Life is short.
I remember once, years ago, my grandma passed away. I probably wasn't more than six or so at the time. My family learned that she was in the hospital, and we drove all night to Rexburg, Idaho to see her. I can only imagine what must have been going thru my fathers head. He must have known this was his last chance, the last time he would be able to hold his mothers hand and tell her he loved her. How horrifying must it have been to drive all that way, thinking, unable to do anything at all but continue driving, thinking, the road stretching forever in front of him, thinking, thinking, the sickening fear that he may already be too late sitting in the pit of his stomach like a lump of rock. When we arrived at the hospital I stayed in the car with my aunt and uncle, and when my dad came back out, tears streaming down his cheeks, they embraced him and told them they were sorry. I was confused. I asked him what was wrong. He said, 'Life is so damn short.'
Of course, at the time I couldn't understand his meaning. I was six. My life was short, but not his. He must be like 12, at least. The only thing I had ever heard in my life when I wanted to do something was 'You're not old enough.' To judge by my extensive experience, life took too goddam long. At this rate it would be hundreds of years before I drove a car or anything cool and fun like that. Was my father stupid?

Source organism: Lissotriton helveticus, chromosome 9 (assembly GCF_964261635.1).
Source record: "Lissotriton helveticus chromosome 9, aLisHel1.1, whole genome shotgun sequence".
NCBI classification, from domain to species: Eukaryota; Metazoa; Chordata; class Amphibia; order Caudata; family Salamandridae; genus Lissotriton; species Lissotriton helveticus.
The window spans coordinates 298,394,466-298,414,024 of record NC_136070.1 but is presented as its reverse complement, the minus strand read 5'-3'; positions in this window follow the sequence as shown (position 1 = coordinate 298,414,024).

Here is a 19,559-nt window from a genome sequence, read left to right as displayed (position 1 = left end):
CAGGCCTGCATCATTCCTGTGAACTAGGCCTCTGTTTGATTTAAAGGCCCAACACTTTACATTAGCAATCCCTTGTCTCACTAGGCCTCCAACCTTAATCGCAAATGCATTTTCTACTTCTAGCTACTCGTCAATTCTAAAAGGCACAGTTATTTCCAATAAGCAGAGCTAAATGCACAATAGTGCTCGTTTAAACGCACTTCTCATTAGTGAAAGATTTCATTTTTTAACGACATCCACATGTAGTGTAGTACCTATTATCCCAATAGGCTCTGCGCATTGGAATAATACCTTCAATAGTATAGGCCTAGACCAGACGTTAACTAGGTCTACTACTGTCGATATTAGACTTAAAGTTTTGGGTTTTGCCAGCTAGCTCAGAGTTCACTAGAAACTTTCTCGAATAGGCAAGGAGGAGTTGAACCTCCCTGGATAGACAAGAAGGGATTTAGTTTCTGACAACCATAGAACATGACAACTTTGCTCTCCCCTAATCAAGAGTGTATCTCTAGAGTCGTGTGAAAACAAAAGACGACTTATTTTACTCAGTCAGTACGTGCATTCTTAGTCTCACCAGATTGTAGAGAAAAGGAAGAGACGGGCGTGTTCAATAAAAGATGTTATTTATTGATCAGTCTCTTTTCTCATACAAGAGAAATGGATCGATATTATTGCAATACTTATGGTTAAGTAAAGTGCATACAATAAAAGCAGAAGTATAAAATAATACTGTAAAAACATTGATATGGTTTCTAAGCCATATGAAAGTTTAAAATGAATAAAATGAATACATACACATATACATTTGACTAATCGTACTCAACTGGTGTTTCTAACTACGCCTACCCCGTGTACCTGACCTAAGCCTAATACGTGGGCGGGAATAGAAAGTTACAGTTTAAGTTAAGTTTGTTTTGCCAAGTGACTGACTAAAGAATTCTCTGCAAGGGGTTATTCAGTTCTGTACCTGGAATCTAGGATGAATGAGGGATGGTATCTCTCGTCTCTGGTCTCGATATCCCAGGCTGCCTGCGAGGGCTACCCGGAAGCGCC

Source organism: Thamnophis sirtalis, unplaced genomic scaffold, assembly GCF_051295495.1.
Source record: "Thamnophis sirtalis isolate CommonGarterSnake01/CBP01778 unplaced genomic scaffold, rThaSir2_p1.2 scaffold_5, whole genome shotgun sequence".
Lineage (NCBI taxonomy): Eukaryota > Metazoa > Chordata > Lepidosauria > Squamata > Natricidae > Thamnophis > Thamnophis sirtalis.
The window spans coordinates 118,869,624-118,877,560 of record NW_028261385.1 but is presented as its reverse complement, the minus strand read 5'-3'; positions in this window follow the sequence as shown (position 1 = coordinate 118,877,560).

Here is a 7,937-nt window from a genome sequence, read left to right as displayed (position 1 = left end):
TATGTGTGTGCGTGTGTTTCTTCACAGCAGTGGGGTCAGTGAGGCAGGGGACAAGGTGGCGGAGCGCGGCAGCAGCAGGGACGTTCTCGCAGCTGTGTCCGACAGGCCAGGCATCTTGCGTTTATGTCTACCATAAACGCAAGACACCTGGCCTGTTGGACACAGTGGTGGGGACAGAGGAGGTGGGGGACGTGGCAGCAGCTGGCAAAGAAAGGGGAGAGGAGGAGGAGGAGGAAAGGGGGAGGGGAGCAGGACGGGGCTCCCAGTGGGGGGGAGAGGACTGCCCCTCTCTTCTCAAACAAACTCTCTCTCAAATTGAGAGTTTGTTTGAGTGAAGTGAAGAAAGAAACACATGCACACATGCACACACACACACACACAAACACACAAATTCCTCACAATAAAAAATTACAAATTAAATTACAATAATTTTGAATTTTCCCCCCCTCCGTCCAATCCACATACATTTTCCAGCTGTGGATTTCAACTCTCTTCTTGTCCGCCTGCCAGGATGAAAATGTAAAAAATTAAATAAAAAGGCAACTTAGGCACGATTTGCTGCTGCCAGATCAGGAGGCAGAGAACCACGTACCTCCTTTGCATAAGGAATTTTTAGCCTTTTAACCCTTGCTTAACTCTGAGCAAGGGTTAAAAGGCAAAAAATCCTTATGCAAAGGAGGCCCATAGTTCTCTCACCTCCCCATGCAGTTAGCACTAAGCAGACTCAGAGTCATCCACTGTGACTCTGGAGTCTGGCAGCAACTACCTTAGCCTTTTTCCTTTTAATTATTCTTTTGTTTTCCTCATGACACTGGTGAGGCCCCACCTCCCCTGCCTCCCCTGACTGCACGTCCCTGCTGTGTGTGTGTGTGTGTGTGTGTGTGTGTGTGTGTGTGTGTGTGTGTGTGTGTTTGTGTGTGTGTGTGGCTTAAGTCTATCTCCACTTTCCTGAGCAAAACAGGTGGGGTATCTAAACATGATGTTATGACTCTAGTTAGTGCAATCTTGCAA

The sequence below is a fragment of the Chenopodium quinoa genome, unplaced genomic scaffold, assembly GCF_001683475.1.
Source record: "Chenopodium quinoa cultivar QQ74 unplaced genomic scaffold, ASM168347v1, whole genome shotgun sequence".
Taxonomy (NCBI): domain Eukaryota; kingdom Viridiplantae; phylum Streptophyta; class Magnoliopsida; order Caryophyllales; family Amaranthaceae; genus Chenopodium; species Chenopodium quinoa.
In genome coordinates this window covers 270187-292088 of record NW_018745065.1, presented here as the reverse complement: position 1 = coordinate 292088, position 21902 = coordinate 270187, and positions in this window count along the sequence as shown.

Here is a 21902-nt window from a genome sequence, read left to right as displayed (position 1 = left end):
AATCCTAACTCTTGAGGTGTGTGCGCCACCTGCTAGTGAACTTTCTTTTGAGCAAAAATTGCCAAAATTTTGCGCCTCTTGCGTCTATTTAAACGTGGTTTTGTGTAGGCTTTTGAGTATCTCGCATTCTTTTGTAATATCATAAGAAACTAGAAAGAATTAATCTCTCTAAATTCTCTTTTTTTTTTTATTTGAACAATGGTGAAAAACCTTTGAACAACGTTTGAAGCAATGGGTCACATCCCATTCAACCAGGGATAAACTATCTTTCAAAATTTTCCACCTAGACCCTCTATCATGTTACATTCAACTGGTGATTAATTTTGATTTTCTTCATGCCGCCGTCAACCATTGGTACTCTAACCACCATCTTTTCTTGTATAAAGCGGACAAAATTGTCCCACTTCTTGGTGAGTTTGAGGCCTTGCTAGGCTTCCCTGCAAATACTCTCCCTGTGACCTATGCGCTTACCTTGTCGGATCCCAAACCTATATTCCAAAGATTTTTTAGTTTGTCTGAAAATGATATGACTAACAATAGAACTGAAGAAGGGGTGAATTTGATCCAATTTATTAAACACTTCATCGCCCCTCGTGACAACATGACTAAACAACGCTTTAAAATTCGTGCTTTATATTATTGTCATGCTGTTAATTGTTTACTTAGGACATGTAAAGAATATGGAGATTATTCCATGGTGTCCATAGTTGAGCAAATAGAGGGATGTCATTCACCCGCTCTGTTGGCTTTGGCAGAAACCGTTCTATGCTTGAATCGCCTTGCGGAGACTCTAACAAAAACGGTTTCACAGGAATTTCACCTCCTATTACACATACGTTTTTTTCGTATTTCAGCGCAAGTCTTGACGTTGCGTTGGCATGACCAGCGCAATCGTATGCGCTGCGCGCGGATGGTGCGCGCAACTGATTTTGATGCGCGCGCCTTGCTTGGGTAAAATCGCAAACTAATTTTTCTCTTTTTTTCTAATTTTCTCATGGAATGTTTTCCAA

He was not. In fact, he was attempting to impart in me the most important lesson I was ever going to learn. It didn't sink in until a few years later, when his own life was cut short. That night we drove to the hospital for grandma, he had been fortunate enough arrive in time to speak with her one more time, to hear her final words. I was not so lucky. A single, final heartbeat ensured I would never speak with my dad again. I would not laugh with him, argue with him, tell him my problems or share my excitement. He would never hear my music or see my potential, I would never think on his wisdom and come to respect him for the man he was. Over the years, I would need many things from him.
Instead I would have stone and silence.
How often do we pass on the opportunity to say something to someone, not knowing if we will get another chance? At the time, there are myriad reasons to keep words to ourselves; Nows not the time, I'll just do it later, they don't want to hear it, I'm afraid of how they will react, nobody will care what I have to say, it will just come out wrong. They all seem like good enough reasons. But the reality, as I've come to understand it, is that our lives can be swept away in the blink of an eye. It is no different than a candle flame guttering out in the wind, a snowflake dissolving onto your palm or a shooting star vanishing in the endless sky. We cannot hope to live longer, only fuller.
Because, cruelly, life is short.